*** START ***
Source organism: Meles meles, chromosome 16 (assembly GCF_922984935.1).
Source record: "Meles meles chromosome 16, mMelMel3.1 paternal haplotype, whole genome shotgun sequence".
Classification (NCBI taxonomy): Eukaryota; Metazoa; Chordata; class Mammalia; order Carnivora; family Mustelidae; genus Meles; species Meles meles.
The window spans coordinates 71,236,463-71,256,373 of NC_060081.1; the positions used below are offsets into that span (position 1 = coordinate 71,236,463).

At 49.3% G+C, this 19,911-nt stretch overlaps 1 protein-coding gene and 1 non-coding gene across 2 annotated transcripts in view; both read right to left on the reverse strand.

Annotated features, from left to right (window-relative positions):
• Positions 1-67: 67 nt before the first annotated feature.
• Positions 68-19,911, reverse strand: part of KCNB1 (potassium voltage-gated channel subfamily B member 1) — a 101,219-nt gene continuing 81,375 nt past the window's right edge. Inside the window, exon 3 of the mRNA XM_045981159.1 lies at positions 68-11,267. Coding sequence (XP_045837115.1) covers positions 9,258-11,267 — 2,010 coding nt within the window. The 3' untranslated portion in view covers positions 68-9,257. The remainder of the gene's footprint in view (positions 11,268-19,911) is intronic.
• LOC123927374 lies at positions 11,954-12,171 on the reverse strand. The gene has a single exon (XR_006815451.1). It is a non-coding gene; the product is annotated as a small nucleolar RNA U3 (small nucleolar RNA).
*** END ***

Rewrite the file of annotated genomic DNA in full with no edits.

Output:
Source organism: Meles meles, chromosome 16 (assembly GCF_922984935.1).
Source record: "Meles meles chromosome 16, mMelMel3.1 paternal haplotype, whole genome shotgun sequence".
Classification (NCBI taxonomy): Eukaryota; Metazoa; Chordata; class Mammalia; order Carnivora; family Mustelidae; genus Meles; species Meles meles.
The window spans coordinates 71,236,463-71,256,373 of NC_060081.1; the positions used below are offsets into that span (position 1 = coordinate 71,236,463).

At 49.3% G+C, this 19,911-nt stretch overlaps 1 protein-coding gene and 1 non-coding gene across 2 annotated transcripts in view; both read right to left on the reverse strand.

Annotated features, from left to right (window-relative positions):
• Positions 1-67: 67 nt before the first annotated feature.
• Positions 68-19,911, reverse strand: part of KCNB1 (potassium voltage-gated channel subfamily B member 1) — a 101,219-nt gene continuing 81,375 nt past the window's right edge. Inside the window, exon 3 of the mRNA XM_045981159.1 lies at positions 68-11,267. Coding sequence (XP_045837115.1) covers positions 9,258-11,267 — 2,010 coding nt within the window. The 3' untranslated portion in view covers positions 68-9,257. The remainder of the gene's footprint in view (positions 11,268-19,911) is intronic.
• LOC123927374 lies at positions 11,954-12,171 on the reverse strand. The gene has a single exon (XR_006815451.1). It is a non-coding gene; the product is annotated as a small nucleolar RNA U3 (small nucleolar RNA).